National Weather Service United States Department of Commerce

June 2, 1875
Counties:  Jefferson KY
F-scale:  F2
Deaths:  0
Injuries:  2 (known)
Path width:  880 yards
Path length:  3 miles
Time:  7:00pm local time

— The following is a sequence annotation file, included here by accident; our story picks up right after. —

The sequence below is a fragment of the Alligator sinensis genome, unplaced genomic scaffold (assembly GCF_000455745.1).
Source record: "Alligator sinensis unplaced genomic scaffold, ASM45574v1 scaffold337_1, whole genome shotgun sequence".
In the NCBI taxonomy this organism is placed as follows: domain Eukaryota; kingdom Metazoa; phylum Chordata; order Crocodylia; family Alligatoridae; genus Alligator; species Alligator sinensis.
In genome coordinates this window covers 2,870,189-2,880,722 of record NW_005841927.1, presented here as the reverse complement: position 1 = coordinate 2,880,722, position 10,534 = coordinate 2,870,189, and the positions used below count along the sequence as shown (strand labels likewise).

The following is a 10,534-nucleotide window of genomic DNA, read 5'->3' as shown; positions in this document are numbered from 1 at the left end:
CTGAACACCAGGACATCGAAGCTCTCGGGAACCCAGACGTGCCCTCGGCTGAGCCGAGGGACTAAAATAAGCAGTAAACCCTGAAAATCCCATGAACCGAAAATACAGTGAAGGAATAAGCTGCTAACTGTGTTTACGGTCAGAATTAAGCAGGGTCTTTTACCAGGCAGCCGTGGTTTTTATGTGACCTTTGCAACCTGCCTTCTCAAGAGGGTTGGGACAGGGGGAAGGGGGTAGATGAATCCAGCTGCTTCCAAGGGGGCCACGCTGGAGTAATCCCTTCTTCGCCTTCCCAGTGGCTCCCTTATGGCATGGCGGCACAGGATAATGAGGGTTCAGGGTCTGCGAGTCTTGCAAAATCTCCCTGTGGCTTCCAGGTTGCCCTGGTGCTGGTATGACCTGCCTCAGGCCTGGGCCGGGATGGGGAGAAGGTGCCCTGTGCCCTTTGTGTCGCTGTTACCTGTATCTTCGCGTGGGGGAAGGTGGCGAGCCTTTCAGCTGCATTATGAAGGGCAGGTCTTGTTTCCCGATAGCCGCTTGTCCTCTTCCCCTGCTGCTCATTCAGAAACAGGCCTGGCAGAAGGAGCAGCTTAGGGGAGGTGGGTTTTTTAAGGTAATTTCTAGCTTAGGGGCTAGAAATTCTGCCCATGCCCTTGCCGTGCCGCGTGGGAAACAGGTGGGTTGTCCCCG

Notes:  This storm swept through the southern half of Louisville with the primary damage swath a mile wide.  However the actual tornado appears to have been about half a mile wide, embedded within the wind damage.  The tornado moved from west to east, generally bounded by Kentucky Street on the north and Oak Street on the south.  The first damage from the tornado took place along Eighteenth Street (today's Dixie Highway).  Large brick homes lost their roofs on 18th at Prentice and at Oak.  Proceeding to the east, some of the most concentrated damage was done along Harney and Churchill Streets (both now Saint Catherine) from Sixteenth Street to Tenth Street.  A stable was destroyed and a frame home "was knocked higher than a kite" on Harney between Fifteenth and Sixteenth (just east of today's California Park).  A frame cottage was entirely destroyed and a three-story brick residence lost its facade along Churchill between Fifteenth and Fourteenth.  Homes were unroofed on both the east and west sides of the intersection of Churchill at Thirteenth.  Cottages were destroyed on the southeast corner of Churchill and Twelfth.  A brick house on Twelfth between Churchill and Oldham was blown down.  Cottages were destroyed at Churchill and Eleventh and a brick house was blown down just south of that intersection.  In the block bordered by Kentucky, Oak, Eleventh, and Tenth (along Oldham Street) the Louisville Bridge Company building was wrecked, with only the northern part of it (which was on the northern fringe of the tornado) still standing.  The rest of the building was leveled to the ground.  Homes lost their roofs along Oak Street at Sixth, between Fifth and Fourth, and at Fourth.  Houses were damaged at Churchill and Fourth, and the Baptist Orphan's Home lost its roof at Churchill and First.  The tornado may have then turned to the left (northeast) as it caused F2-level damage to a two-story brick dwelling near the corner of Breckinridge and Preston.  It dissipated shortly thereafter.  Significant wind damage occurred outside the tornado's path.   Strong winds, possibly a result of a phenomenon known as a "rear flank downdraft" or RFD, blew down the length of Magnolia Street from Twelfth to Third.  Saints Mary and Elizabeth Hospital lost part of its roof at Twelfth, roofs were lost at Sixth, and homes were damaged at Fourth and Third.  As the tornado turned to the northeast, so did the RFD, and a two-and-a-half story house lost its roof in Germantown (which the 1875 newspaper described as a "remote suburb") at Mary and Logan Streets.  The final damages northeast of the tornado's endpoint were at Chestnut and Madison where a horse-and-buggy were turned over and at Main and Jackson (site of today's Slugger Field) where a tree was blown down.  However, some of the most significant damage of the storm took place almost a mile south of where this project feels the true tornado took place.  The Masonic Home for Widows and Orphans was located where DuPont Manual High School is today.  The facility was shaped somewhat like a squat capital "H," with the relatively longer sides of the H lined up along B Street and C Street (now Bloom Street and Cardinal Boulevard), and the short connecting section parallel to First and Second Streets (the two longer sides of the "H" had been stand-alone buildings, and were subsequently connected by the short middle section of the "H").  When the storm came through, the entire middle section of the building was obliterated.  It's interesting to note that the part that was destroyed was aligned north-south, so that a strong west wind, which would be typical of an RFD, would have hit it broadside.  Or, it's also possible that a small satellite vortex spun out of the main tornado to the north.  Fortunately the section that was demolished was so new that it hadn't even been moved in to yet.  However, two boys at the home were hurt.  Click here for an incredible picture of the damage (courtesy of the University of Louisville Photographic Archives).